From: Magnetically suspended vehicles - the dream and the reality, 17 October, London, Uk
17 October 2012 Transport channel
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The technology of Magnetically Suspended Vehicles (Maglev) is now 50 years old and yet exploitation remains minimal, despite the expectations arising from the initial dreams.
The lecture has weaved together the speaker's own research involvement in the subject since the 1970s with an overview of what else has been done and achieved.
It has provided a technical and historical appraisal, it started with the expected features believed in the early days to characterise the benefits of Maglev, outlining the various manifestations of the technology and reviewing the actual achievements against the initial expectations, i.e. to assess the viability of the original dream.
The speaker offers a commentary on the present day barriers and opportunities, and presents some suggestions for R&D emphasis looking to the future.
Organiser IET Control and Automation Network and UKACC
Roger Goodall graduated from Peterhouse, Cambridge in 1968. After working for two years for one of the GEC companies he joined British Rail's R & D Division in Derby, where he was involved in a variety of control-related projects connected with the railway industry, in particular a key involvement as designer of the control system and other features for the world's first operational Maglev system at Birmingham Airport.
In 1982 he took up an academic post at Loughborough University, and is currently Professor of Control Systems Engineering. His research is concerned with a variety of practical applications of advanced control and monitoring, usually for high performance electro-mechanical systems, and has received funding from the UK's Engineering and Physical Sciences Research Council (EPSRC), the European Commission and numerous industrial organisations.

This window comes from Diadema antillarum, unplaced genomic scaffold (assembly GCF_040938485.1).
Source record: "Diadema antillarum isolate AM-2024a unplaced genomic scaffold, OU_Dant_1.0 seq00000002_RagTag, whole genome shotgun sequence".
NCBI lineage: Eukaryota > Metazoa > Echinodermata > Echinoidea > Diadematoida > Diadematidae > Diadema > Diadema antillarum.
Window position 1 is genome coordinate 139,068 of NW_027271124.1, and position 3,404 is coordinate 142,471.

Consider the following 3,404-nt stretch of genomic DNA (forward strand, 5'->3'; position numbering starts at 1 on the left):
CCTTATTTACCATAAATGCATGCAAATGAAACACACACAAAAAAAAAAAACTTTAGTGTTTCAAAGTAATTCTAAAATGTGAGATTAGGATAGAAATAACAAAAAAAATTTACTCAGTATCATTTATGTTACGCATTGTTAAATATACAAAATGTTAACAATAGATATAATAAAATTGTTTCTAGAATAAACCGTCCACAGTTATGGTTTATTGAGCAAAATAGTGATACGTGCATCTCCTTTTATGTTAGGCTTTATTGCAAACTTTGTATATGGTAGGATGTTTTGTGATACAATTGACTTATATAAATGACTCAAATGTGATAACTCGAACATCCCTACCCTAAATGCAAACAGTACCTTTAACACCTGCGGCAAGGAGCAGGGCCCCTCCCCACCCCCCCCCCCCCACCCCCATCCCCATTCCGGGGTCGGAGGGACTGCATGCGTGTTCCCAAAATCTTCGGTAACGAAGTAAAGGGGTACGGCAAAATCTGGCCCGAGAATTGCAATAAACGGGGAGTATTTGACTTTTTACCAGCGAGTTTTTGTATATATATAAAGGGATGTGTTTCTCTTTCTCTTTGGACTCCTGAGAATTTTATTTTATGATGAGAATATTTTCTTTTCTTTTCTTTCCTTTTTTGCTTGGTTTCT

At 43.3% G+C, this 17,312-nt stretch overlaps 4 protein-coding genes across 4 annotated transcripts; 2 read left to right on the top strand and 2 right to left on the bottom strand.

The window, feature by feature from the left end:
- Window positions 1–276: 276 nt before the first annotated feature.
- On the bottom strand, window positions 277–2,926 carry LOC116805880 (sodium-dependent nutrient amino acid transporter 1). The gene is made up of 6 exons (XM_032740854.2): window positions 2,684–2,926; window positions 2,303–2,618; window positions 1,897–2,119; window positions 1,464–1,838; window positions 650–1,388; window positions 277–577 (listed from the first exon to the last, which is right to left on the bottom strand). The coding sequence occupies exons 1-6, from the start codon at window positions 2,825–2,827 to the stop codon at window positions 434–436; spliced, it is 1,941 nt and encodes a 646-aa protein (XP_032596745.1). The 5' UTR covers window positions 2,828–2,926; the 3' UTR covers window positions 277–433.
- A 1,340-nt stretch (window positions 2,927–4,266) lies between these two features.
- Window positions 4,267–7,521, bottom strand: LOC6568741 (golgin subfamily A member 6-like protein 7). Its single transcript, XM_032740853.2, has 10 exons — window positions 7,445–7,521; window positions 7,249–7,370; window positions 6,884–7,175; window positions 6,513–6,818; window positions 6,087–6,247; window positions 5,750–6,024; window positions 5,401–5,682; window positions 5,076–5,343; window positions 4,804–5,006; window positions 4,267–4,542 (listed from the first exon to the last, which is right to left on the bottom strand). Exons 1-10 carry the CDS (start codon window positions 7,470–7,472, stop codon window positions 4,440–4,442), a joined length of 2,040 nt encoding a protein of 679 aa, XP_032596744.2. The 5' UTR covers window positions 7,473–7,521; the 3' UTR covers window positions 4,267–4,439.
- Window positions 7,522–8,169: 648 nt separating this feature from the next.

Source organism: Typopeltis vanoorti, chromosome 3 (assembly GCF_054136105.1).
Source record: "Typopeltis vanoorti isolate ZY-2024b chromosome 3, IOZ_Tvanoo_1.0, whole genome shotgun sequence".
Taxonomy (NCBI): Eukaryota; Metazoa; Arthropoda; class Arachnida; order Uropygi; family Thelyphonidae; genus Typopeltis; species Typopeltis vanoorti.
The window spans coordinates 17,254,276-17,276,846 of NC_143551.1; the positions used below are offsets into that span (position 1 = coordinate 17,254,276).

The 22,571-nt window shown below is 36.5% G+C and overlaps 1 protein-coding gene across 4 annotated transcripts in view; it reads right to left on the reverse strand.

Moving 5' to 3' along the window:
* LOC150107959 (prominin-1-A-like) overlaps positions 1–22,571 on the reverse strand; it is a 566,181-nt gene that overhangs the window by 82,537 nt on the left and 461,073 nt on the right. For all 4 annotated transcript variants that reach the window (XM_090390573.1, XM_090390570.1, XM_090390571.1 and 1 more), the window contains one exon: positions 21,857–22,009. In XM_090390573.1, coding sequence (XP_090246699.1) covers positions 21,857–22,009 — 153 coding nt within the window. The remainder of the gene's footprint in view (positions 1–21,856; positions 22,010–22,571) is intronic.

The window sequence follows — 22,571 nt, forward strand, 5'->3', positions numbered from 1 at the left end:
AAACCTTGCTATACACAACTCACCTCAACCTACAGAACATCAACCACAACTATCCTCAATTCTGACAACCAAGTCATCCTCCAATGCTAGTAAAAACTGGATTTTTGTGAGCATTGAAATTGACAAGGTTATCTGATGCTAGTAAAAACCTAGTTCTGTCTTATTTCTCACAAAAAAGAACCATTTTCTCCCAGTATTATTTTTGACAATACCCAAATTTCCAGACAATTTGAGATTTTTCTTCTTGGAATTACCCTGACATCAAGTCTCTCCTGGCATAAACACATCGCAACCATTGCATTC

The research is concerned with active railway vehicle suspensions (including Maglev),advanced sensor system architectures for aerospace applications, and targeted processor architectures for implementation of high-performance controllers, and he is best known internationally for his research in railway vehicle technologies.
He is a Fellow of both the Institution of Engineering and Technology and the Institution of Mechanical Engineers in the UK for a number of years, and was elected a Fellow of the Royal Academy of Engineering in 2007.
He has served as Chairman of the Technical Committee on Mechatronic Systems for IFAC (2000-2005), Chairman of the UK Automatic Control Council (2005-2008), Chairman of the IMechE Railway Division (2009-2010) and is currently Vice-President of IFAC for 2008-2014.